Edition #34 – 4/05/2006
In my review of the CB Niche Builder I mentioned that the program cloaks your affiliate links by putting them into “redirects”. Since then, it occurred to me that some of you might not know what I was talking about…
I’d like to take a few moments today to explain how it works, because this is something you should all be doing, regardless of whether you bought the program. First, let’s define what we’re talking about. While “cloaking” can refer to a number of different things, including the “black hat” SEO tactic of creating “phantom” pages, link cloaking is a common practice considered to be fully ethical in the internet marketing world.
Basically, link cloaking is simply disguising an affiliate link so that your visitor doesn’t see it. Why would you want to do this? First, it’s been tested and shown that visitors are less likely to click on links that look like affiliate links. Second, if a fellow affiliate sees an affiliate link, they will be more likely to use their own link instead, and get the commissions for themselves.
While at first glance, it might seem like you’re in some way “tricking” your visitor. However, I feel that cloaking an affiliate link is actually a MORE honest way of treating them. The reason is, people like to know where they’re going when they click a link. An affiliate link gives them no idea, but your cloaked link can tell them.
Let’s look at a practical example…
Here’s my affiliate link for my friend Jon Leger’s AdSense Gold ebook:
Does that link give you any idea about where you’ll end up? No. The visitor is not going to end up on a site called “hop.clickbank.net”. Does it look like an advertisement? Yes. ClickBank’s affiliate links are actually pretty clean than compared to most…I could have used a much uglier example.
Does it look better? Yeah. Does it give the visitor a better idea about where they’re going? Probably. That’s really up to you, and it depends on how you name your redirect pages. Let’s take a look at the code for this particular redirect page:
< meta HTTP-EQUIV="Refresh" CONTENT="0; URL=http://toplevel.astracker.hop.clickbank.net">
< /meta>< /head>
That’s what we call a basic meta-refresh redirect. You could so the same thing with php. Here’s the code:
Ok, now what about all those other URL-shortening programs and sites, like TinyURL.com? I personally believe that a lot of internet marketers are getting the TinyURL syndrome. Here’s what I mean…
I subscribe to newsletters from a lot of internet marketers, and EVERY day I get some newsletters with “Tiny URL” redirects in them. These are well-known marketers too, guys who are doing well on the internet. I don’t want to bash them because a lot of them are my friends, but I think they could be doing even better with their click-through rate. Again let’s look at our example:
To generate that link, I simply went to www.tinyurl.com and entered my affiliate link in the box. Ok, so it’s short, and it’s a little better than the uncloaked affiliate link, but not much prettier. It’s just short and ugly.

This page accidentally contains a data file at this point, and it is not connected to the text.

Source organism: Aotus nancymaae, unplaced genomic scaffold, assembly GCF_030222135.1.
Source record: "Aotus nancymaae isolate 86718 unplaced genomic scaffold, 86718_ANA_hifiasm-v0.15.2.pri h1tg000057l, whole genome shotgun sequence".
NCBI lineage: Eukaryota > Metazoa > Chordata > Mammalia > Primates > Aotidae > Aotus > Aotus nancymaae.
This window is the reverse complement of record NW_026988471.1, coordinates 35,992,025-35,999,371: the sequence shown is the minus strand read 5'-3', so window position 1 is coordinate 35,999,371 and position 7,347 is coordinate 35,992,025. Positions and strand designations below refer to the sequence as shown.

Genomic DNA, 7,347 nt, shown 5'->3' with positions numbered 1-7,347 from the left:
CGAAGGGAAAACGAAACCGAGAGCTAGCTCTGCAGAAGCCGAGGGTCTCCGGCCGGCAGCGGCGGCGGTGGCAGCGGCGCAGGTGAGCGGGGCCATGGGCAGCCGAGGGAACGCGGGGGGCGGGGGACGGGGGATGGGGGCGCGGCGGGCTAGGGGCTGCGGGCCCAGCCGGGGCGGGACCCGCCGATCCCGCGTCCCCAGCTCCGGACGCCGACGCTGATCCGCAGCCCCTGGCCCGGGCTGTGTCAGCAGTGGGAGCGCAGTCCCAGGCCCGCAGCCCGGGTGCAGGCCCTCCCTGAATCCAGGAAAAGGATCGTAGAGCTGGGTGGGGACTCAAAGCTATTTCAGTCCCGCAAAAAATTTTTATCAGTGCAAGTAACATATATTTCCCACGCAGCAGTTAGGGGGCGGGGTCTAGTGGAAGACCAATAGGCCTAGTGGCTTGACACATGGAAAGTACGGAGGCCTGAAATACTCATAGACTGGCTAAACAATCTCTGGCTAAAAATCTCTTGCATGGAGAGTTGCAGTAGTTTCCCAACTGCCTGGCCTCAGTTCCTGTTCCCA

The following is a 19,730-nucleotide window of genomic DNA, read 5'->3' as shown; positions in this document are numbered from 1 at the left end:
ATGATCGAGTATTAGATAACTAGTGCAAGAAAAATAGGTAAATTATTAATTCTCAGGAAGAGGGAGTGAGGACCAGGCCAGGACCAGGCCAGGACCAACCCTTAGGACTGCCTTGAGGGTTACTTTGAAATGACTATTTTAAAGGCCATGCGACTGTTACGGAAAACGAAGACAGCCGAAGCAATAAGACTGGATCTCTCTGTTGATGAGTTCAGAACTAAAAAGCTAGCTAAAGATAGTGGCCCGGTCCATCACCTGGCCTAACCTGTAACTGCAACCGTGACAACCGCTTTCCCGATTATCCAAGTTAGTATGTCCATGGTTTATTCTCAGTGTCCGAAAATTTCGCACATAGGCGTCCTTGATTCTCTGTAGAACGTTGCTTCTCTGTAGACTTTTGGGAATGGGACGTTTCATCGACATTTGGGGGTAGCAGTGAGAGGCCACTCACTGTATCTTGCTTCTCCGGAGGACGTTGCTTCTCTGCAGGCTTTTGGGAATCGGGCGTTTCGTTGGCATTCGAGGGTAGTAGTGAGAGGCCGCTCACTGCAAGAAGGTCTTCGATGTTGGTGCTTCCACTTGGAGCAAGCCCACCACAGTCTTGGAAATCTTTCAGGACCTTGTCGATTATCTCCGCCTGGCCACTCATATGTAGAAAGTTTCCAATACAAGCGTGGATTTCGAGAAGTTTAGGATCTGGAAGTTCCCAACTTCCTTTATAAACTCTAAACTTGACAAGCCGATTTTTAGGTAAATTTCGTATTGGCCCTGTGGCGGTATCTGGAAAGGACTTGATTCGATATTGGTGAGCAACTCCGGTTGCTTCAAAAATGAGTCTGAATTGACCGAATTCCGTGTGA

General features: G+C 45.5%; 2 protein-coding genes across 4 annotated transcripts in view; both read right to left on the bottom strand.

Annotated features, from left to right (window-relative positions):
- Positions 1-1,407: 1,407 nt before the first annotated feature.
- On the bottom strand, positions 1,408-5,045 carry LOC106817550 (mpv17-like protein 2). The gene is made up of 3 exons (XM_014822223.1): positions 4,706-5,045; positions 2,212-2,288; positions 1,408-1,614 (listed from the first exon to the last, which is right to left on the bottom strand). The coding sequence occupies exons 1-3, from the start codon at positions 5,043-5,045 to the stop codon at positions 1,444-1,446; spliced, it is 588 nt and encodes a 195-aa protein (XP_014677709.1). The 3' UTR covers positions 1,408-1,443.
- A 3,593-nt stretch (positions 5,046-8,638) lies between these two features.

Again, does it give you any idea where it leads? No. And how many times do you suppose someone would need to click on a “TinyURL” link before they realize it’s just a way of shortening an affiliate link? My guess is one time.
TinyURL does have some practical applications… Let’s say you’re emailing your friend the URL to a MapQuest map (like the example on the TinyURL home page). If you tried emailing the full URL, it would surely get messed up in the email client, and it would take your friend hours to piece the link back together and paste it into their browser. But when it comes to internet marketing there’s a better way…
The above link not only gives you an idea of where it’s going, but it also reminds you that it was personally endorsed by me. In my opinion, shorter is not always better.
If you’re recommending a product, don’t make it look like you’re trying to hide the destination of the link. I understand why my internet marketing friends, are using TinyURL; first, it’s quick and easy and probably saves 30 seconds compared to creating their own redirect. Second, it can help protect your domain in case of spam complaints. But if those are your excuses, I would say this…
If you’re using TinyURL for convenience, get off your lazy butt and take 30 seconds to make your own redirect (actually you can stay on your lazy butt while you do it). And if you’re worried about spam complaints, then you probably don’t have a good relationship with your list… but just to be safe you can simply register a separate domain for your redirects. Something like yourname-recommends.com, and host it in a separate location from your primary domain.
By the way, I do think TinyURL is brilliant. The guy has a PR7 website getting over 345 million hits per month, and he gets to display ads to everyone who goes there to create a link. Plus it grows virally because people see their friend or favorite internet marketer using it, and they think “hmm, I should do that.”
So hats off to the creator of TinyURL for creating a helpful application, but to you my internet marketing friends: use it sparingly. It’s better than a straight-up affiliate link, but as I demonstrated above, it’s not the “best” way.Tweet